City Tests New Smart Technology Traffic Signals
Toronto has begun testing two smart traffic signal technologies as part of an ongoing city program to reduce gridlock.
"The city is finally moving into the 21st century and embracing technology that can improve traffic," Mayor John Tory said at the recent installation of the first smart traffic signal at the intersection of Yonge Street and Yonge Boulevard.
"Over the last three years, we have finally focused on fighting traffic in Toronto and improving commute times. I am determined to build on the progress we’ve made and continue the fight each and every day.”
Standard traffic signals are fixed to a set timing cycle for morning and afternoon rush hours and off-peak times. But the two new signal technologies — InSync and SCATS — are able to adjust traffic signals independently to respond to traffic patterns as they occur.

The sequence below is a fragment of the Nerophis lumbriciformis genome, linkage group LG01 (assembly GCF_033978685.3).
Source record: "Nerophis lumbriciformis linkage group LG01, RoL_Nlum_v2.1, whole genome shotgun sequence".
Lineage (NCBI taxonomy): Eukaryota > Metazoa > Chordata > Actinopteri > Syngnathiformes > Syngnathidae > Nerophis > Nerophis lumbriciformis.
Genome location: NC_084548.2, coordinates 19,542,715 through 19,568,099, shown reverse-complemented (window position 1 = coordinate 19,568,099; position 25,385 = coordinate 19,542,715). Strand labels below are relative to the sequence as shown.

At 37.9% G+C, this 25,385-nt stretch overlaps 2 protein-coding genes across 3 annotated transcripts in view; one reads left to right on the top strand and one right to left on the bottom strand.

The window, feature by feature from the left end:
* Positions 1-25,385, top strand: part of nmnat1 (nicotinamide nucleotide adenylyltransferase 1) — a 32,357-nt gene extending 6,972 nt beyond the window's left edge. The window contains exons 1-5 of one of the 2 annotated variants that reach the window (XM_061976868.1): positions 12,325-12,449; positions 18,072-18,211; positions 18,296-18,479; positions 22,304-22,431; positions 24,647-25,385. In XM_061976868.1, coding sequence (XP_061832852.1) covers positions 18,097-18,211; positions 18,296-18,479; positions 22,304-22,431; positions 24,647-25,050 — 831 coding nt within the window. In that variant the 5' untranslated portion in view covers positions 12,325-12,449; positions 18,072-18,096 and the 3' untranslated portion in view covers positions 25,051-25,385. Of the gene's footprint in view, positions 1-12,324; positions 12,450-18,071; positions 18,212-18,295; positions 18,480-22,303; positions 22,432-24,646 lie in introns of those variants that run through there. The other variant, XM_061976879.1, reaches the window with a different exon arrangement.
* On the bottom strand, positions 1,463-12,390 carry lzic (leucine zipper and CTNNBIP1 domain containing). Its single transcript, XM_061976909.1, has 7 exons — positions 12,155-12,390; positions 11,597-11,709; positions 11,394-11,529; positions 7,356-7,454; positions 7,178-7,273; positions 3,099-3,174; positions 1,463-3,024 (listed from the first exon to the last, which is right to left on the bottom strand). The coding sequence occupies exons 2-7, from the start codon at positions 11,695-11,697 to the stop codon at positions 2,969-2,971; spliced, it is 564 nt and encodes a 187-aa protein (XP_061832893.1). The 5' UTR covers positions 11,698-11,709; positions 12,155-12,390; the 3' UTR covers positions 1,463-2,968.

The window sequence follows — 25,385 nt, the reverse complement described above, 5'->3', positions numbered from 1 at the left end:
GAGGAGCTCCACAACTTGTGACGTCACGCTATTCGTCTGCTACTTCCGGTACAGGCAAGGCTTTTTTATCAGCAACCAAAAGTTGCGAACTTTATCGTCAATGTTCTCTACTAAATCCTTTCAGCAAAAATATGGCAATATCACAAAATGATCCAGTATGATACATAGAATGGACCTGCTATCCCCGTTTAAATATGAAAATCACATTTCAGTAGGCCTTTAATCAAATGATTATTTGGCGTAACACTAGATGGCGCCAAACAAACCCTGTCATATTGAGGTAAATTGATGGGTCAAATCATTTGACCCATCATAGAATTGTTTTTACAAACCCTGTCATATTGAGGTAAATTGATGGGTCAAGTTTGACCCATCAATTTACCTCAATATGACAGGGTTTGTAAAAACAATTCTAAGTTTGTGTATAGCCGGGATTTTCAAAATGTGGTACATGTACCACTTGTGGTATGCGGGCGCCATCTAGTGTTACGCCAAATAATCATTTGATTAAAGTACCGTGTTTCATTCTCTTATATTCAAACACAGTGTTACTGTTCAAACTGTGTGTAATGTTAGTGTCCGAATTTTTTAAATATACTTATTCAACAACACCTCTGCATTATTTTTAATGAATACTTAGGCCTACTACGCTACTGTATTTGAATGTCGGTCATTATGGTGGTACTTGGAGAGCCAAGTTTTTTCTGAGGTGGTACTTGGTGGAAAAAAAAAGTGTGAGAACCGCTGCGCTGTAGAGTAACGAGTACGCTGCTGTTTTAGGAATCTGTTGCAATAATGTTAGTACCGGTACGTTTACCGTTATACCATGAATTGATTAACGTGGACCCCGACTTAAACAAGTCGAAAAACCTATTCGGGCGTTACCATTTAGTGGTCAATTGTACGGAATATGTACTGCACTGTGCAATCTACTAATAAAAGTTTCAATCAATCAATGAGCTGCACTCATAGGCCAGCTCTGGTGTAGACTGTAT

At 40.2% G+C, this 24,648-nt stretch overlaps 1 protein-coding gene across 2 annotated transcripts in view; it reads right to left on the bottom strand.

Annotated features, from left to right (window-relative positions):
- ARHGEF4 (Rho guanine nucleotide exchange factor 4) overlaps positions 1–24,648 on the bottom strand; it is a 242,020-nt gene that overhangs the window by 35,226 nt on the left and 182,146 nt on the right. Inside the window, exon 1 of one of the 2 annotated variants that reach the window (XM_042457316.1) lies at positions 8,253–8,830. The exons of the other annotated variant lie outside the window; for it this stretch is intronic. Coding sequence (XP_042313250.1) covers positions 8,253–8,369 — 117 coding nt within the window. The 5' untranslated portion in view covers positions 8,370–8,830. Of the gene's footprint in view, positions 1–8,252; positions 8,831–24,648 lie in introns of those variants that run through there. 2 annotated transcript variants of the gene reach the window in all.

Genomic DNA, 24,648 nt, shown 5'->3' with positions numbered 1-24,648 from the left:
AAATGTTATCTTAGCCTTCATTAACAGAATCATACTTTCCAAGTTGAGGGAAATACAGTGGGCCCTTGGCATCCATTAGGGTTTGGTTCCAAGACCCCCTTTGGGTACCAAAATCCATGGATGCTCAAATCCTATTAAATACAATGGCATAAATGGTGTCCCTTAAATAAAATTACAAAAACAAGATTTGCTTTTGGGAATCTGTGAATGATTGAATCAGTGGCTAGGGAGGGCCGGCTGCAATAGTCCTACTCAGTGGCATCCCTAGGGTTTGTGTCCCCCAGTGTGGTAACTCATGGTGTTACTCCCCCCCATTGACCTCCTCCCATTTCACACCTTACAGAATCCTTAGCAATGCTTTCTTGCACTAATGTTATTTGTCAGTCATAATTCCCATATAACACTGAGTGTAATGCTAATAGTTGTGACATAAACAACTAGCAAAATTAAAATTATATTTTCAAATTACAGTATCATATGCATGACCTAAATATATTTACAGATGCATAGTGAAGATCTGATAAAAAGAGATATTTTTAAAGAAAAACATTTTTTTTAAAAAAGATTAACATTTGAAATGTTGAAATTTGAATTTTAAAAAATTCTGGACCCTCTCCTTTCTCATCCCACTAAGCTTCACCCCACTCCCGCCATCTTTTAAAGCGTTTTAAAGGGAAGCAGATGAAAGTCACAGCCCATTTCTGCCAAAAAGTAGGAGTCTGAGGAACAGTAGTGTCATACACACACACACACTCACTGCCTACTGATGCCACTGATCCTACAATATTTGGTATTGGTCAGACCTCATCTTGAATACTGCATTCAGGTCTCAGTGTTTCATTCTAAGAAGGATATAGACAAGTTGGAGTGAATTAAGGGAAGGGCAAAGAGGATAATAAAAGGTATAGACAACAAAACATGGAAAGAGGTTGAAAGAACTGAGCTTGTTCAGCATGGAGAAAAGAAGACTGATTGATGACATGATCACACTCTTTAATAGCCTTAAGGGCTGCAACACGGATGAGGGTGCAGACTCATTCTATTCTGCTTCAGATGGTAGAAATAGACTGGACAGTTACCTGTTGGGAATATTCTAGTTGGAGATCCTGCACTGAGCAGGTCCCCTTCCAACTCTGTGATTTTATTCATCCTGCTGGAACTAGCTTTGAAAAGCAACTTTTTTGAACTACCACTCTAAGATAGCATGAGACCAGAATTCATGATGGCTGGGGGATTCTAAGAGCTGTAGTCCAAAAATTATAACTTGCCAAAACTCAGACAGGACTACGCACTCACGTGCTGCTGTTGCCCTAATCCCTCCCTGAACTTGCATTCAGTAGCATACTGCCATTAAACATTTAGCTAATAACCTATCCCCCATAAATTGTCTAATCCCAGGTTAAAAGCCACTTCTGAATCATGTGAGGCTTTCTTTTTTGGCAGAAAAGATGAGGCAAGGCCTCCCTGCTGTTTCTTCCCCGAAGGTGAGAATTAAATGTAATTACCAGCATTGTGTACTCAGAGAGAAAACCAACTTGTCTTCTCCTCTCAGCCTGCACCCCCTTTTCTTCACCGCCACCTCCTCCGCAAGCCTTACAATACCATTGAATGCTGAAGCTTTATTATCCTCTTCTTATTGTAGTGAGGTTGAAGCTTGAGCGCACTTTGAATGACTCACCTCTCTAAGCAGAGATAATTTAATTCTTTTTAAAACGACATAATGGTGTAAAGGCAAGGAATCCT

They can also communicate and synchronize with other smart signals in the vicinity to alleviate congestion.
InSync, to be tested at 10 locations on Yonge Street between Yonge Boulevard and Castlefield Avenue, makes decisions based on video-analysis camera detection that measures queue lengths on the approach to the intersection and relays that data to the signal.
The SCATS signal technology will be tested at 12 locations on Sheppard Avenue East between Neilson and Meadowvale roads. SCATS makes decisions using radar detection to measure traffic flow up and downstream of the intersection.
Both technologies will be tested and compared to decide which system fits Toronto best. The technologies’ effectiveness will be measured by comparing before-and-after traffic volumes and travel times using new count stations and Bluetooth detectors, and commercial GPS data provided by HERE, a traffic data sharing company.
The signals will be installed over the coming weeks at a cost of between $100K and $150K per intersection.
This latest traffic project is part of Get Toronto Moving, a new transportation plan announced in September aimed at dealing with Toronto’s growing gridlock problem.
Last month, the city launched the controversial King Street pilot project between Bathurst and Jarvis. The program gives priority to transit, forcing vehicles to turn off the street after one block and reducing parking.